Clive W. Humphris

**AC MEASUREMENTS: RMS Voltage. **

The sine wave is the accepted way of representing an alternating voltage or current. Its wave shape is derived from the output of a voltage generator during one complete revolution using a single loop of wire. Amplitudes may be measured as Peak, Peak-to-Peak and RMS (root-mean-square).

RMS values are considered to have the equivalent energy content (heating effect) as comparable DC voltages and currents. 250V AC mains has an RMS value with a peak voltage of approximately 350V and a Peak-to-Peak value of 700V.

Unless otherwise stated AC voltage and current measurements are taken to be RMS values. Applying the appropriate formula easily makes the conversion.

- Table of Contents
- Interactive eTextbooks
- Basic Electronics
- Conductor And Insulator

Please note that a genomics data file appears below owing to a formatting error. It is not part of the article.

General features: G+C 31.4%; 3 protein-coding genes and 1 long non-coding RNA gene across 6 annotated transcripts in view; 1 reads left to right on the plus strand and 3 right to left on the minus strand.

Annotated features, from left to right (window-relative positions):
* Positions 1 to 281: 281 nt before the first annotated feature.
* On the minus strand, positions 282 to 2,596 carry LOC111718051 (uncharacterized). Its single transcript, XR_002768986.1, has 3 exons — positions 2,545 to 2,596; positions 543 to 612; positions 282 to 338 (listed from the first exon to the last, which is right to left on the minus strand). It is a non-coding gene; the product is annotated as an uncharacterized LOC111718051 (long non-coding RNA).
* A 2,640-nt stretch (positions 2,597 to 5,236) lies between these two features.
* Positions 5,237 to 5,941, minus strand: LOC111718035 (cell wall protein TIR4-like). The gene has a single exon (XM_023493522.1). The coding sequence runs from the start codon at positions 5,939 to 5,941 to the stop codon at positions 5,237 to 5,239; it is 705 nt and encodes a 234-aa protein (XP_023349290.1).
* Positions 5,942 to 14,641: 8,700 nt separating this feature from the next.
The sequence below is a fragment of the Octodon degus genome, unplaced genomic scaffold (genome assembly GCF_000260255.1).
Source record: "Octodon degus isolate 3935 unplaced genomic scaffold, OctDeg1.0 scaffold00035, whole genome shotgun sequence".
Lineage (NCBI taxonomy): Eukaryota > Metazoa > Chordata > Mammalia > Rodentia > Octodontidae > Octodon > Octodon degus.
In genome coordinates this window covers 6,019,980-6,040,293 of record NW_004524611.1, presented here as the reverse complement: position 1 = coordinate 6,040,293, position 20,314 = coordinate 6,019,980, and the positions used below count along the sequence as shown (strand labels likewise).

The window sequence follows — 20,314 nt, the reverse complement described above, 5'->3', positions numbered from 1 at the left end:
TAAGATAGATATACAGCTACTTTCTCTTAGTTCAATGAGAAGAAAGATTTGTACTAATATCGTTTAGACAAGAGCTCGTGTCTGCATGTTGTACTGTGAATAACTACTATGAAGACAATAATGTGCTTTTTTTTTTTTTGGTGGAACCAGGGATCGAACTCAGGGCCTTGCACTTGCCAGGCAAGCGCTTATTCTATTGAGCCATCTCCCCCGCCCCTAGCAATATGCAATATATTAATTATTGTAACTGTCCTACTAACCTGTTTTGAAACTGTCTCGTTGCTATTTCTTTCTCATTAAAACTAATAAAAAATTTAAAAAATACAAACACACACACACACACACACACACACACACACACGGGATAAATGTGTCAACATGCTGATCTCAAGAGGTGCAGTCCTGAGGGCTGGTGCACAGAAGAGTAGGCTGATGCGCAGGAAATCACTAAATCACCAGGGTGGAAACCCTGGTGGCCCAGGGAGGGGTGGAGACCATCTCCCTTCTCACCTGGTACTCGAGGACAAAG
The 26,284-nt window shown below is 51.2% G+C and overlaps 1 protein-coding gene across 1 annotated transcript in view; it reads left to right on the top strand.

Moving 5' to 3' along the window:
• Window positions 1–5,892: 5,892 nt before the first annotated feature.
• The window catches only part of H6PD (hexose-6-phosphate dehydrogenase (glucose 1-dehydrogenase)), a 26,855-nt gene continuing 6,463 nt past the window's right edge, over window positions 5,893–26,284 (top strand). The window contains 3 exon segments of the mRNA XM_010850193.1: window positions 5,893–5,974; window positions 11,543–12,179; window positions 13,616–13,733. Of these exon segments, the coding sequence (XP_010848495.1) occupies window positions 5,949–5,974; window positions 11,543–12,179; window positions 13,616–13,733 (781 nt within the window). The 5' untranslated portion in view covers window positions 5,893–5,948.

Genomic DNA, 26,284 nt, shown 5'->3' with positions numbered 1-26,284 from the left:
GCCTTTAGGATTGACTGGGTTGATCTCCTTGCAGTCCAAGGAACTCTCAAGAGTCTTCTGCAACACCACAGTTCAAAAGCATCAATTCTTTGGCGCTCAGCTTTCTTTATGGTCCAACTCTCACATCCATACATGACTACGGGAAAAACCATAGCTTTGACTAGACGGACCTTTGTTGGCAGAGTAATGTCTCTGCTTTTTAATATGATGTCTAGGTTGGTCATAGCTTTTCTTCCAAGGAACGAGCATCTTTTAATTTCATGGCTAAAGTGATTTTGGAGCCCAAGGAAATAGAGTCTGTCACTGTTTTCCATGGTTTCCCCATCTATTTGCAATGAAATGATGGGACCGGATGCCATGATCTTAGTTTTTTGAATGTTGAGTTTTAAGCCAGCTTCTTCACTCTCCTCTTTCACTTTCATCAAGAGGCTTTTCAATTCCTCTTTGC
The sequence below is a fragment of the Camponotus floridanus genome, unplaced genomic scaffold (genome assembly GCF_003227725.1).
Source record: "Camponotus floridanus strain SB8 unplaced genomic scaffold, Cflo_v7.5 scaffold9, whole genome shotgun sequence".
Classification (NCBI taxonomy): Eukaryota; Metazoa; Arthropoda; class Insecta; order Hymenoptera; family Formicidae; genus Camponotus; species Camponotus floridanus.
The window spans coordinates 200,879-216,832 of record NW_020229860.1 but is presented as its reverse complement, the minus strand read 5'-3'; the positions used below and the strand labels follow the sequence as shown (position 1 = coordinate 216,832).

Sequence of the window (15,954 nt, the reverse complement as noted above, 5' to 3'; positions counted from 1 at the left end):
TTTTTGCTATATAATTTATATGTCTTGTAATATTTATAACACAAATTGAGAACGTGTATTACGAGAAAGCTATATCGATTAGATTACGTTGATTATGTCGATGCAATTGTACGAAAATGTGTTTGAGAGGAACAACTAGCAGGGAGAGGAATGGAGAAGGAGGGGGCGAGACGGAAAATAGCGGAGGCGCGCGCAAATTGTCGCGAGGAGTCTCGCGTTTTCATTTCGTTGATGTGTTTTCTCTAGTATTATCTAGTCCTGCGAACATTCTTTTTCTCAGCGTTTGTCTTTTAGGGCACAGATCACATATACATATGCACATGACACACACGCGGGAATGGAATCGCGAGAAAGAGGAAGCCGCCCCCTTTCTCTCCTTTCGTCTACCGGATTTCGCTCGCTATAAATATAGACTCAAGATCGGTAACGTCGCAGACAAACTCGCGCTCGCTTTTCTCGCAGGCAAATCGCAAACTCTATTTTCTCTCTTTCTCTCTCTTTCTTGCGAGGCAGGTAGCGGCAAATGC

- Resistor Value Test
- Simple Dc Circuits
- Types Of Switching
- Variable Voltages
- Ohm's Law
- DC Voltage
- DC Current
- Series and Parallel Resistors
- AC Measurement
- AC Voltage and Current
- AC Theory
- RCL Series
- RCL Parallel
- Capacitance
- Capacitors
- Inductance
- Inductors
- Impedance
- Radio and Communication
- Tuned Circuits
- Attenuators
- Passive Filters
- Active Filters
- Oscillators
- Circuit Theorems
- Complex Numbers
- DC Power
- AC Power
- Silicon Controlled Rectifier
- Power Supply
- Voltage Regulation
- Electro-Magnetism
- Electrical Machines
- Transformers
- Three Phase Systems
- Energy Transfer and Cost
- Atomic Structures
- Diode Theory
- Diode Applications
- Transistor Theory
- Bipolar Transistors
- Transistor Configurations
- Active Transistor Circuits
- Field Effect Transistors
- Basic Operational Amplifier
- Op-Amp Theory
- Op-Amp Applications
- Sum and Difference Amplifiers
- Analogue Multi-Meter
- Component Testing